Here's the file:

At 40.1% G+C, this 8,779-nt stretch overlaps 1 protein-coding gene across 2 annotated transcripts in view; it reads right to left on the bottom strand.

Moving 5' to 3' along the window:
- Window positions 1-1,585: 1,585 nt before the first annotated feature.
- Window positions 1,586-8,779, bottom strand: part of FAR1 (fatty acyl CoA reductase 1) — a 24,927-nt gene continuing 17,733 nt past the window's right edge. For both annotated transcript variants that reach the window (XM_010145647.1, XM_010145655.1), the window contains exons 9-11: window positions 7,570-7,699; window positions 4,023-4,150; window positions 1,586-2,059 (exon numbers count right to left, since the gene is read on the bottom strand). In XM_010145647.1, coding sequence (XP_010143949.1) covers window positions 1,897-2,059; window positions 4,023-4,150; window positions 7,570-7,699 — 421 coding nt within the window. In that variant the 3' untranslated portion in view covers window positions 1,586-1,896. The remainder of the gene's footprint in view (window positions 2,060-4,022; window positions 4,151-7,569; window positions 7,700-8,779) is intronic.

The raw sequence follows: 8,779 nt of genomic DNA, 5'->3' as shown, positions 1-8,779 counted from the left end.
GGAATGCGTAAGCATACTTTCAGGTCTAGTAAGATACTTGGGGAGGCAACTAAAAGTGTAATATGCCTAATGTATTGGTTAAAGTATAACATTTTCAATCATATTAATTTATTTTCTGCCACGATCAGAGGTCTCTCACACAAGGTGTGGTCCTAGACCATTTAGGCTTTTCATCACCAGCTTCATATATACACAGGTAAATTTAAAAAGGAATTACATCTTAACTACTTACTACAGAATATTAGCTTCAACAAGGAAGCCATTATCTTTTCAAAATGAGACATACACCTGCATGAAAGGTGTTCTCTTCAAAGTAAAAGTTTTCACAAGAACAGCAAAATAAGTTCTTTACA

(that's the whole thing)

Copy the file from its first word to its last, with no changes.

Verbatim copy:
At 40.1% G+C, this 8,779-nt stretch overlaps 1 protein-coding gene across 2 annotated transcripts in view; it reads right to left on the bottom strand.

Moving 5' to 3' along the window:
- Window positions 1-1,585: 1,585 nt before the first annotated feature.
- Window positions 1,586-8,779, bottom strand: part of FAR1 (fatty acyl CoA reductase 1) — a 24,927-nt gene continuing 17,733 nt past the window's right edge. For both annotated transcript variants that reach the window (XM_010145647.1, XM_010145655.1), the window contains exons 9-11: window positions 7,570-7,699; window positions 4,023-4,150; window positions 1,586-2,059 (exon numbers count right to left, since the gene is read on the bottom strand). In XM_010145647.1, coding sequence (XP_010143949.1) covers window positions 1,897-2,059; window positions 4,023-4,150; window positions 7,570-7,699 — 421 coding nt within the window. In that variant the 3' untranslated portion in view covers window positions 1,586-1,896. The remainder of the gene's footprint in view (window positions 2,060-4,022; window positions 4,151-7,569; window positions 7,700-8,779) is intronic.

The raw sequence follows: 8,779 nt of genomic DNA, 5'->3' as shown, positions 1-8,779 counted from the left end.
GGAATGCGTAAGCATACTTTCAGGTCTAGTAAGATACTTGGGGAGGCAACTAAAAGTGTAATATGCCTAATGTATTGGTTAAAGTATAACATTTTCAATCATATTAATTTATTTTCTGCCACGATCAGAGGTCTCTCACACAAGGTGTGGTCCTAGACCATTTAGGCTTTTCATCACCAGCTTCATATATACACAGGTAAATTTAAAAAGGAATTACATCTTAACTACTTACTACAGAATATTAGCTTCAACAAGGAAGCCATTATCTTTTCAAAATGAGACATACACCTGCATGAAAGGTGTTCTCTTCAAAGTAAAAGTTTTCACAAGAACAGCAAAATAAGTTCTTTACA